Professor of Wound Study
David Gray graduated as Registered Nurse in 1989 from Foresterhill College, Aberdeen (now Robert Gordon University) and with a Postgraduate Diploma in Wound Healing and Tissue Repair from Cardiff University, in 2010. His interest in tissue viability began in 1986 when, as a first ward student nurse, he developed blisters on both heels. These took six weeks to heal, as a result of advice to ‘leave them open to the air to dry’ and the use a variety of ineffectual wound dressings. As a newly qualified staff nurse, he was fortunate to work in a ward under the guidance of Sister Kay Walsh and vascular surgeon Jetmund Engeset, both leading wound specialists, who provided the perfect environment for the further development of his interest.
A senior staff nurse post in orthopaedic trauma was a baptism of fire in relation to pressure ulcers and led to the publication of David’s first paper in 1992, focussing on the prevention of pressure ulcers. This paper led a research grant, which allowed for an 18-month secondment to conduct a randomised controlled trial comparing foam mattresses; the results of which identified that the then standard NHS mattresses was more likely to result in the development of pressure ulcers than a new breed of pressure-reducing foam mattresses. On returning to the wards in Nurse Specialist in Tissue Viability at NHS Grampian, a post he still holds today.
The Department of Tissue Viability in Grampian provided the foundation on which David’s research activity has been developed. Collaboration with colleagues Pam Cooper, Fiona Russell, Sandra Stringfellow, John Timmons and many other partners of the department, has led to 79 peer-reviewed papers, including three randomised controlled trials, in addition to three co-authored books. The Department now reviews around 1000 patients each year, via telehealth, and, in 2011, the Department was awarded the Innovators in Chronic Wounds Award (Wounds UK) and the Clinical Team of the year Dermatology/Tissue Viability (General Practice Awards) for their work in this field. The Department continues to grow and now provides services to three health authorities in addition to their parent organisation.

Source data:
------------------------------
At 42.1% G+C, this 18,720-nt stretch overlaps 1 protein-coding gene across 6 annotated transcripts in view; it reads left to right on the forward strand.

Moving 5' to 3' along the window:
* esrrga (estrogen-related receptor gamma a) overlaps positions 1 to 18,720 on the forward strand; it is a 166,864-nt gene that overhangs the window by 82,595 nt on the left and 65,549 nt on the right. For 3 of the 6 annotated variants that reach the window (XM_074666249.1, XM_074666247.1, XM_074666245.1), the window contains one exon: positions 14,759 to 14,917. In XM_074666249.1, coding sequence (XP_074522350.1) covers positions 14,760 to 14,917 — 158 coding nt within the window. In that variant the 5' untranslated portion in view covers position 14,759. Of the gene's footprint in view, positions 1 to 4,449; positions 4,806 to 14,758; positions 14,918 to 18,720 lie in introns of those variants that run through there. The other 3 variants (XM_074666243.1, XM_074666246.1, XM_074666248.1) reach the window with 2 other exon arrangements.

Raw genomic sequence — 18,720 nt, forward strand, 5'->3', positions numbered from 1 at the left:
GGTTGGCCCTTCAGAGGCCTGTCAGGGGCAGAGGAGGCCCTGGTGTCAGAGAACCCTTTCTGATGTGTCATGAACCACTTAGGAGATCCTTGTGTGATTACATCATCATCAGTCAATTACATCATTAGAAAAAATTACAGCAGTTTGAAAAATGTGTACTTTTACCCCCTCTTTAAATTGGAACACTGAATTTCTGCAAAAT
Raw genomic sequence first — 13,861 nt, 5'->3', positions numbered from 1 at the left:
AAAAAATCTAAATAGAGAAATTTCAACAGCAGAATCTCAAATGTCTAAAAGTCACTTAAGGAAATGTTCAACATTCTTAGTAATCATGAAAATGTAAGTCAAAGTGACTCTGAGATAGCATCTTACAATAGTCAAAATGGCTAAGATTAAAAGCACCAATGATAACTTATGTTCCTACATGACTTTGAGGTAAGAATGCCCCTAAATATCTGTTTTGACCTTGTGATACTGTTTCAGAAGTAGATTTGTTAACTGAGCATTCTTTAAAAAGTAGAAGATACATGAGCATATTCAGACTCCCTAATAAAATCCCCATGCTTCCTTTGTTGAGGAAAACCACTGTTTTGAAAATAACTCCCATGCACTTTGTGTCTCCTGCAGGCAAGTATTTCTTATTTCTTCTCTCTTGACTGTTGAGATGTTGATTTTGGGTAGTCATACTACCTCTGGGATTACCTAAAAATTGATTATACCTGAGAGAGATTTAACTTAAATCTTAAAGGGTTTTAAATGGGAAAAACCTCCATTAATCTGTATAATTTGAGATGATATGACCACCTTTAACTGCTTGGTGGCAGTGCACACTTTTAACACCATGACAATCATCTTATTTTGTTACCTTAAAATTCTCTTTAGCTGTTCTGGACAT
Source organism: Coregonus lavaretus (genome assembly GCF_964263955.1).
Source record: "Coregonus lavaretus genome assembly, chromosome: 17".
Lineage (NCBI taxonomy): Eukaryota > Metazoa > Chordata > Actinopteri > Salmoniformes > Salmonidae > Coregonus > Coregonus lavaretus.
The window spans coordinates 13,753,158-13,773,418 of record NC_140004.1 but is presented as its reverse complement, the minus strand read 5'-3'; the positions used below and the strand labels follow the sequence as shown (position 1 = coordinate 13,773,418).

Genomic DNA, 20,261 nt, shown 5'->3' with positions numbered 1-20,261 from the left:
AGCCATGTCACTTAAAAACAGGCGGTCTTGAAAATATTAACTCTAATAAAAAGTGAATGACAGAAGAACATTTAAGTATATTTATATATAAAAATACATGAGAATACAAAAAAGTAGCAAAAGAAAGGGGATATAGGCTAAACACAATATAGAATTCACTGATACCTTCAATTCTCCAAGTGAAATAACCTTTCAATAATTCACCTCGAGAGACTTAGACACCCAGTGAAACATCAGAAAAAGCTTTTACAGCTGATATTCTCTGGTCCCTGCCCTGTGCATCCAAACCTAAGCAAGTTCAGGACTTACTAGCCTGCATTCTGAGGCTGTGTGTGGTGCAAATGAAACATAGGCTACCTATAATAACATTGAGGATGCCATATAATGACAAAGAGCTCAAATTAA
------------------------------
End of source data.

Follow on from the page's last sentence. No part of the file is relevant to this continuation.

Their current telehealth development, which involves providing support to another acute hospital, is the first of its kind in the UK.
Since 1994, David has been involved in a variety of professional activities, including being Chair of the National Association of Tissue Viability Nurse Specialists, Scotland [NATVNS] and the NATVNS UK. He is a trustee of the EPUAP and has been seconded to Quality Improvement Scotland, to help develop national guidelines in pressure ulcers. David has also presented his and his colleagues work in a variety of locations, both nationally and internationally.
1n 1999, in conjunction with Ed Rusling and Helen Scott, David became the founding editor of the British Journal of Nursing’s Tissue Viability Supplement. On leaving MA Healthcare, Ed Rusling and David launched a new clinical education business, Wounds UK, which developed a series of successful events and journals, including the annual Harrogate meeting and the Wounds UK journal. David was the founding editor of this journal, working in collaboration with Nicola Rusling and Binkie Mais, who, in conjunction with Vi Guyan, formed the foundation on which Wounds UK was built.
Leaving Wounds UK in 2011, David has helped it become one of the leading event and journal platforms in the UK. Going forward David sees many opportunities to continue his work in this field in the years ahead.